In 1830, Wellington’s government passed the Beerhouse Act, which abolished the beer tax and allowed any ratepayer to sell beer on payment of an annual fee of two guineas (£2.05). The idea was to encourage the drinking of beer, and stimulate the depressed and potentially subversive agricultural sector, at the expense of spirits, most commonly associated with excessive consumption in the disreputable ‘gin palaces’. However beer house numbers exploded with more than 33,000 vendors having paid their two guineas by 1832. Sometimes called ‘Tom and Jerry’ shops or ‘tiddlywinks’, they sprang up in alleyways and cellars and were impossible to police. Many beerhouses became the haunt of criminals, prostitutes and some even became brothels. It was only with the Wine and Beer House Act of 1869 that the law was changed to bring licensing back under the control of the local justices.
Following the establishment in Ireland of the Cork Total Abstinence Society in 1838 by a priest, Theobald Mathew, hundreds of thousands of people took the ‘pledge’ and vowed never to drink alcohol again. Although there was a dramatic reduction in crime, the campaign had the unforeseen consequence of an increase in the consumption of diethyl ether, a chemical much more dangerous than alcohol, by those seeking to become intoxicated without breaking the letter of their pledge.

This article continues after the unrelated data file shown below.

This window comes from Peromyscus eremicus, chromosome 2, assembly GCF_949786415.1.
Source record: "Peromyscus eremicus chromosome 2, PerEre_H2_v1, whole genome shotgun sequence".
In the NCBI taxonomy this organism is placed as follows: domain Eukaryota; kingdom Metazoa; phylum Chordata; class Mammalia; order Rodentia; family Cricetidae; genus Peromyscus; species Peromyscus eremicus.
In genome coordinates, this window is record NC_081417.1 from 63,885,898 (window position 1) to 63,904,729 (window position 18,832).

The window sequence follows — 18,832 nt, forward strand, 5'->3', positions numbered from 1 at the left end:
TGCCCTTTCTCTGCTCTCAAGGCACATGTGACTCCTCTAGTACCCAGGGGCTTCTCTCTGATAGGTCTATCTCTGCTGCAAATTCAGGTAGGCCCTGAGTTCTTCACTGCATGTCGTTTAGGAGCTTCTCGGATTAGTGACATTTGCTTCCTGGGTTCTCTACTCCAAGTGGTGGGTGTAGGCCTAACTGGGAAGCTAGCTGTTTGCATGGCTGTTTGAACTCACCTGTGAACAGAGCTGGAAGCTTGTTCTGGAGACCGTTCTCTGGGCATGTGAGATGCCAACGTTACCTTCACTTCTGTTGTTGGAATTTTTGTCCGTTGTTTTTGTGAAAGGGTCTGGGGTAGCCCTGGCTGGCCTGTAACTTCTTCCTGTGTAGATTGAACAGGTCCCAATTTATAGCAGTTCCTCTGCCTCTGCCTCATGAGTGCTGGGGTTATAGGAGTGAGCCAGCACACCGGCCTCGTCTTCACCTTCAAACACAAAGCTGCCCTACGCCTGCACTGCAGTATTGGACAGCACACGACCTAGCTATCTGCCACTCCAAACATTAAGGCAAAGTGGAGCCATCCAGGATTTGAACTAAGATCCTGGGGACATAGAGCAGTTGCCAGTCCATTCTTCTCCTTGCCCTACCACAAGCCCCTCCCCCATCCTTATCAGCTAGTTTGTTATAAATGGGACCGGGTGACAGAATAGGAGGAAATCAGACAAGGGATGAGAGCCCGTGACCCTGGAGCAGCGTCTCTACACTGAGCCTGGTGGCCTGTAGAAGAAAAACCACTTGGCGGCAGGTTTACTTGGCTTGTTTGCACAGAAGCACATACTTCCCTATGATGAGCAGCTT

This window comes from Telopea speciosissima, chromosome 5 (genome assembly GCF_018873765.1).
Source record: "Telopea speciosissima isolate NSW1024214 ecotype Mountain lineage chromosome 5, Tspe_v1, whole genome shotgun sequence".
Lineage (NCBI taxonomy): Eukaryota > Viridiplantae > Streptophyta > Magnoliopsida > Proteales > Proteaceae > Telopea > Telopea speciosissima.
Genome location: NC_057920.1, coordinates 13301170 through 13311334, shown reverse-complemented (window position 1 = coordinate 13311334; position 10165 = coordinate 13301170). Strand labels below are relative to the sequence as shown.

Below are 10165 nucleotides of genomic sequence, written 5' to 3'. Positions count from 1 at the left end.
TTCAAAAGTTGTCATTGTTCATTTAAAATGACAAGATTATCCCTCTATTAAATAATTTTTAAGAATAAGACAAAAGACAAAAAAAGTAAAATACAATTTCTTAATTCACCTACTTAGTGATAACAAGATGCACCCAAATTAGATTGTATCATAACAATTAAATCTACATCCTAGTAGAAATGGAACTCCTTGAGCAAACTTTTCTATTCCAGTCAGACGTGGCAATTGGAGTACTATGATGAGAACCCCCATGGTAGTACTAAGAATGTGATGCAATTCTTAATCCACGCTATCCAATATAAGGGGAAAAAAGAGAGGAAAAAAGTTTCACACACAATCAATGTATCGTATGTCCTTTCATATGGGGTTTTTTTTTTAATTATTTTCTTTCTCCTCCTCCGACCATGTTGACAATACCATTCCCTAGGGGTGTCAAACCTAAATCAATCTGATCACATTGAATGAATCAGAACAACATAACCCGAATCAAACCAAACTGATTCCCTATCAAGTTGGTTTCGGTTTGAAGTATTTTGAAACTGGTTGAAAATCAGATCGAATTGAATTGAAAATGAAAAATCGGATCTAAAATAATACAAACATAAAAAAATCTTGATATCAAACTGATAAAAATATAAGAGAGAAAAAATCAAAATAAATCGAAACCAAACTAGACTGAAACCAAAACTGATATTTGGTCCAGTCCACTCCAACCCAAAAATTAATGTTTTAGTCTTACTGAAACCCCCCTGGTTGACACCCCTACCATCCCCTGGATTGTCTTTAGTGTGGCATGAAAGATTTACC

In 1989 in Mexico City, a mandatory Hoy No Circula (‘one day without a car’) programme was introduced to lower pollution levels, whereby it was prohibited to drive cars on alternate days based on their license plate numbers. This resulted in households buying additional vehicles, often cheaper but more polluting older cars, that they could use on the off-day, and soon the number of cars on the streets was the same as before, and pollution levels rose instead of falling.
In June 2012, Argyll and Bute council in Scotland banned a nine-year-old primary school pupil from updating her blog with unflattering photos of lunchtime meals served in the school’s canteen. Due to the media furor that followed the ban, the blog, which was already popular, received a huge number of views. Within days, the council revoked the ban under immense public pressure. This is an example of what is called the Streisand effect, after the American entertainer Barbra Streisand, whose attempt in 2003 to suppress photographs of her residence in Malibu, California, inadvertently created wide publicity. Trying to hide or censor a piece of information often has the unintended consequence of publicising the information more widely.